If we aren't going nuclear we absolutely have to go hard on everything else.
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Re: Nuclear power: yes or no?

#73 Post by flash2015 » Sun Dec 26, 2021 3:49 pm

The whole premise of the thread is wrong, that we need nuclear for "base load".

The concept of having "base load" power stations running at full-tilt 24/7 is dead. In a world of renewables (especially when we are looking a decade plus into the future) the idea that new power stations can come online assuming they can be on 24/7 doesn't fly.

We need power that can scale up/scale down quickly, that can be economically viable when only selling power to the network for part of the day. This is a big reason why NG has been so popular because it can be scaled up and down quickly while coal/nuclear traditionally cannot be. An interesting article here states it is possible for nuclear to work in non-baseload environments. Can it still be profitable in this environment?:

https://www.powermag.com/flexible-opera ... -ramps-up/

The same should apply for renewables of course. We should 100% stop subsidizing solar which isn't backed by a battery. We should be moving towards ToD pricing for electricity...and get rid of guaranteed feed in tariffs.

A slowly increasing carbon tax is good policy. It is technology neutral, it doesn't pick winners and it can provide certainty for business going forward. It is far preferable to the emissions trading nonsense which has just been another plaything for the financial sector. It is unfortunate that Abbott was so successful with his campaign against it.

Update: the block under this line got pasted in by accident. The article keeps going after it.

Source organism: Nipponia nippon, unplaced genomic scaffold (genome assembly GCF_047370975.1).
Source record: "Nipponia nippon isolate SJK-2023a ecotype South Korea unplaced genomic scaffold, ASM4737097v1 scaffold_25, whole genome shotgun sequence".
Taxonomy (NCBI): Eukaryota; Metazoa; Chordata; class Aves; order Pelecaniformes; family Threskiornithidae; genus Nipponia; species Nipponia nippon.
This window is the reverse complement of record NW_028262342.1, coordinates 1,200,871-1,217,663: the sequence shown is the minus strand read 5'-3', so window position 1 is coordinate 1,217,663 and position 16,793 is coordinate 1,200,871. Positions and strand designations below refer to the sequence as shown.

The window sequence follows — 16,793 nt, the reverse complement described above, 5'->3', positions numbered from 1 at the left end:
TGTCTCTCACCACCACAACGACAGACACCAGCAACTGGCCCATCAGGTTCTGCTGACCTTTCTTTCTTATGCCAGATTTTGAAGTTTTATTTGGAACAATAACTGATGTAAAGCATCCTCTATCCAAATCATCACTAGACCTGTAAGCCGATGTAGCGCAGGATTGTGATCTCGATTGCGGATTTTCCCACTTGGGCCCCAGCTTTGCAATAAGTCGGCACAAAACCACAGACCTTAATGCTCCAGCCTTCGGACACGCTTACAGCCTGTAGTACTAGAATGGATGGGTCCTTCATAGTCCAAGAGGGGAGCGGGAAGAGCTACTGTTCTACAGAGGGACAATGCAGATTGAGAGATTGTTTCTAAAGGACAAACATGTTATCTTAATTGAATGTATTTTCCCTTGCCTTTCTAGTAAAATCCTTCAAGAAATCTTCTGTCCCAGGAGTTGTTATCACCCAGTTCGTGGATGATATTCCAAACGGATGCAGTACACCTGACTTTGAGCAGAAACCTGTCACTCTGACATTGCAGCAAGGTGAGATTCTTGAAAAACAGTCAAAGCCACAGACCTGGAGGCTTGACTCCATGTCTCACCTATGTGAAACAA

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Re: Nuclear power: yes or no?

#74 Post by Wusti » Mon Dec 27, 2021 11:55 pm

Also just for you MM and Kestas - the Australian Governments own projections of changes to our energy mix out to 2030 with 69% provided by renewables.

https://reneweconomy.com.au/renewables- ... ions-show/

Yeah that shit won't work...
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Re: Nuclear power: yes or no?

#75 Post by MajorMitchell » Tue Dec 28, 2021 1:43 am

How to be misrepresented. Take an ambivalent position in the middle ground of a debate like this.
Apparently I don't support renewable energy technologies and only support nuclear power. Who knew?

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Re: Nuclear power: yes or no?

#76 Post by MajorMitchell » Tue Dec 28, 2021 1:47 am

I read a lot of dumb stuff and false propaganda from the climate change deniers, but clearly the proponents of alternative energy, renewable energy are not immune from similar behaviours

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Re: Nuclear power: yes or no?

#77 Post by Wusti » Tue Dec 28, 2021 4:09 am

MajorMitchell wrote:
Tue Dec 28, 2021 1:47 am
I read a lot of dumb stuff and false propaganda from the climate change deniers, but clearly the proponents of alternative energy, renewable energy are not immune from similar behaviours